A team of otolaryngologists at Weill Medical College of Cornell University in New York has posed some important questions regarding reviewing residency training for making tracheotomy tube changes. Their data, first presented at the February 2007 Triological Society meeting at Marco Island, FL, and now being published in Laryngoscope,1 reveal that there is a wide variation in how tracheostomy tube changes are taught.
Explore This IssueJune 2007
In May 2006 the investigators conducted a survey of chief residents in accredited otolaryngology training programs to determine the management strategies, rationale, and complications associated with postoperative tracheotomy tube changes. Their data showed that the first tube change was performed after a mean of 5.3 days (range, 3-7 days) following the procedure, most frequently by junior residents. The first change was also performed in a variety of locations, including the ICU (88%), step-down unit (80%), and regular floor (78%). Twenty-five percent reported performing changes at nights/weekends. The rationale for performing routine tracheotomy changes was also variable and included examination of the stoma for maturity (46%), prevention of stomal infection (46%), and confirmation of stability for transport to a less monitored setting (41%). Of the survey respondents, 42% (n = 25) reported a loss of airway and 15% respondents (n = 9) reported a death as a result of the first tube change. A significantly higher incidence of airway loss was reported by respondents who reported performing the first tube change on the floor (96% vs 64%).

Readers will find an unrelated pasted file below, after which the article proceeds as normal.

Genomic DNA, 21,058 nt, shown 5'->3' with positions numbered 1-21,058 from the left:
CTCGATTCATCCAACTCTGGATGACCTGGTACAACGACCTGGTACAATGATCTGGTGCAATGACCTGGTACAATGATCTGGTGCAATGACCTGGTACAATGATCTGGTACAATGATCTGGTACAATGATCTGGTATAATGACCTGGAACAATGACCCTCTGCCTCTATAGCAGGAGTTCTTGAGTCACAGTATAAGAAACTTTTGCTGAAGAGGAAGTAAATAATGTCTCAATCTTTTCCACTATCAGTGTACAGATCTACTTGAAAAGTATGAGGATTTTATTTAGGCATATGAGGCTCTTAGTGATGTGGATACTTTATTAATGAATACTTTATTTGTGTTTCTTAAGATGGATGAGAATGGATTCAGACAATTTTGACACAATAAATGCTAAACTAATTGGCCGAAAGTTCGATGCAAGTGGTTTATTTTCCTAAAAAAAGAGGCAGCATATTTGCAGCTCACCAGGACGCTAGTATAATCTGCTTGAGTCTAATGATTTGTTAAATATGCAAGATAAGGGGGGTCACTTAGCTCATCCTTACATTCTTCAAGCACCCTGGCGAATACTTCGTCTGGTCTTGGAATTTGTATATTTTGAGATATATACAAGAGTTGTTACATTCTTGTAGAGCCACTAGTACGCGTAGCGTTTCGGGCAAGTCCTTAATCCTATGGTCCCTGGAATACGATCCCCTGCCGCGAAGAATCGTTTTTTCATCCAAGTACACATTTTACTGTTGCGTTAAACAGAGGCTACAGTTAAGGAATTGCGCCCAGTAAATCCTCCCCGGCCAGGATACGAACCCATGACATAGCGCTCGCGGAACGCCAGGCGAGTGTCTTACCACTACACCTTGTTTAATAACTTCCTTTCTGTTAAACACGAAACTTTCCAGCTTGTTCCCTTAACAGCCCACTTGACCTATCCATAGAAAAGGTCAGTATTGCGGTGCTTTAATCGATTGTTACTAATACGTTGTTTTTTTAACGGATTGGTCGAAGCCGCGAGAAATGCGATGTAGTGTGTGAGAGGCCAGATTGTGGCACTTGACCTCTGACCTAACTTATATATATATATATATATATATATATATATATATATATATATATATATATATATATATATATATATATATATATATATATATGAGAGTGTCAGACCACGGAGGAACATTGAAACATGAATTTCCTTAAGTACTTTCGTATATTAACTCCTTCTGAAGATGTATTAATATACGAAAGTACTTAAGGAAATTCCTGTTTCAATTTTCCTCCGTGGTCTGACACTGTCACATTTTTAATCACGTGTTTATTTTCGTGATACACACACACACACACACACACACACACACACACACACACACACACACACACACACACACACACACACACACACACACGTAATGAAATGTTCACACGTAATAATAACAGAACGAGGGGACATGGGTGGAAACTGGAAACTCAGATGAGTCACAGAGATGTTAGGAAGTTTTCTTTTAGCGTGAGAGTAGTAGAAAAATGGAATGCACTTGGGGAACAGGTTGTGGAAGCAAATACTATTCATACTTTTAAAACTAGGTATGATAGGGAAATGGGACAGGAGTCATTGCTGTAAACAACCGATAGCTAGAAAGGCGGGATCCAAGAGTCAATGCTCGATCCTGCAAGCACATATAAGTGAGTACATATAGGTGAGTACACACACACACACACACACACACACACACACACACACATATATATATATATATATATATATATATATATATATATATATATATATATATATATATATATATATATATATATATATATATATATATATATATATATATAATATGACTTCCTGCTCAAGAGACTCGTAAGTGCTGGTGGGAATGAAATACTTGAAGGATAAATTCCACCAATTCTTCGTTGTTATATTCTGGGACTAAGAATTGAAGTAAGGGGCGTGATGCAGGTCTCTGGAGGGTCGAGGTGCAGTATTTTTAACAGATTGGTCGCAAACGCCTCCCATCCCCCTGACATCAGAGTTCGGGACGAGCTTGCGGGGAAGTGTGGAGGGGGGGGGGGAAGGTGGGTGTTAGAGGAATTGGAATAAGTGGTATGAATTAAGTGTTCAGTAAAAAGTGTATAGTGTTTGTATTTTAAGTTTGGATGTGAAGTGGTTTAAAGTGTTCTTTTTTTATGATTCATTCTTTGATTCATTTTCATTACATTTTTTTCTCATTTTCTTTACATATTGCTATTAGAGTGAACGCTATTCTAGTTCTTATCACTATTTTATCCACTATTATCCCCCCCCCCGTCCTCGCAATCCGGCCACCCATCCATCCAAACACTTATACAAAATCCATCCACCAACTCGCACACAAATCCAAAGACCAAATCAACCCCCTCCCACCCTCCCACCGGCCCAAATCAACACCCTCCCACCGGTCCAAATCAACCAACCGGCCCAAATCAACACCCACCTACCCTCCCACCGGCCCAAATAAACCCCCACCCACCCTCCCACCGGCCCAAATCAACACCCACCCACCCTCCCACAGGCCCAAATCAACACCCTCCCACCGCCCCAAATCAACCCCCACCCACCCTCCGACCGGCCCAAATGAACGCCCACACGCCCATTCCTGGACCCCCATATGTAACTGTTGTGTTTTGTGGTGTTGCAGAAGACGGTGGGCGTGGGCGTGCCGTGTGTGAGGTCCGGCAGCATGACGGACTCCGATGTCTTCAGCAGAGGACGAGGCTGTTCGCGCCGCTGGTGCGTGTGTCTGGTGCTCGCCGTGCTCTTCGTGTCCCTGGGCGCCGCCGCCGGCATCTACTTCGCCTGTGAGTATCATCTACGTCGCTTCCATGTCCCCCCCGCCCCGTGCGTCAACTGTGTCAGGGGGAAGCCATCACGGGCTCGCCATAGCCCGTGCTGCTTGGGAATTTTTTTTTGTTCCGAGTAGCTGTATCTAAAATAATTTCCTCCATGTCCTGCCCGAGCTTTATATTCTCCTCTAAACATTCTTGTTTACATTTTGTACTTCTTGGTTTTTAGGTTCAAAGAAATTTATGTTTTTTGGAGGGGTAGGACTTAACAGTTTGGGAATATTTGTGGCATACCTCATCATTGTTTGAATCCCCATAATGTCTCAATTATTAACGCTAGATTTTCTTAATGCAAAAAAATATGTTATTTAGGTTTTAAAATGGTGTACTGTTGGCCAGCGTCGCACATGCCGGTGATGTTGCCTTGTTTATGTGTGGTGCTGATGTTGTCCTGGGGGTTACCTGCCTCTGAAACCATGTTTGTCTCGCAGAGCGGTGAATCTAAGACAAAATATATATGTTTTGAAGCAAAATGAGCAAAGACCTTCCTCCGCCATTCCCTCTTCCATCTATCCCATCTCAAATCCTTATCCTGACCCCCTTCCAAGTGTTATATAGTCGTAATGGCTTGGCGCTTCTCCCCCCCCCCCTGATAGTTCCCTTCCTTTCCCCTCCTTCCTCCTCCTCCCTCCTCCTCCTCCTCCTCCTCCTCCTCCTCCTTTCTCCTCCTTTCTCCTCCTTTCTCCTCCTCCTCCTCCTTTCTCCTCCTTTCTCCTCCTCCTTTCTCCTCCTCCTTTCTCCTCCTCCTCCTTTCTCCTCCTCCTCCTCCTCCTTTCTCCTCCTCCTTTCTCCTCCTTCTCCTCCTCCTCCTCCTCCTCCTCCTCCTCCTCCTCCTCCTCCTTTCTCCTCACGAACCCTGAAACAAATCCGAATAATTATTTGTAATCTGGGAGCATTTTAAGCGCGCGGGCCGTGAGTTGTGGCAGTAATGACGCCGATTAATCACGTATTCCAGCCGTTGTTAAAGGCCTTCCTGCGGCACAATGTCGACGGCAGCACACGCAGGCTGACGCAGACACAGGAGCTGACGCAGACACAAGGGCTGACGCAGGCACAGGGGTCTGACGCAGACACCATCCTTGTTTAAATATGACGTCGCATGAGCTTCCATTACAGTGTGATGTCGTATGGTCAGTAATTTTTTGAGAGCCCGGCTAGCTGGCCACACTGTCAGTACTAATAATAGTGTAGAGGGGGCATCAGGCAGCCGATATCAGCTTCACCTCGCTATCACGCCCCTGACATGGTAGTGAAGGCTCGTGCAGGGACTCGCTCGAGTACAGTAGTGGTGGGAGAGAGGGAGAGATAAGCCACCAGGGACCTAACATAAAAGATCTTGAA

Tali Lando, MD, who was a junior otolaryngology resident last year during the collection and analysis of those data, became involved as an author of the study. As a result, she has a strong view on this issue. Ultimately I think that there has to be a much more uniform approach to our performance of the first tracheostomy changes, she says. A lot of our practice is based on tradition or anecdote that many of us, especially the residents, take for granted. Although residents do become comfortable changing trachs, it is a scenario that can quickly go downhill and we need to not be cavalier about it.
Dr. Lando is in favor of giving careful consideration to such issues as the purpose of these early changes, and questioning the origin of the norms for when trach tubes are changed. Furthermore, she suggests that alternative options that would preclude performing the first tracheostomy change in an immature tract, such as waiting for several weeks, should be considered, even if the patient is no longer in the hospital and the change may be performed by non-physician personnel.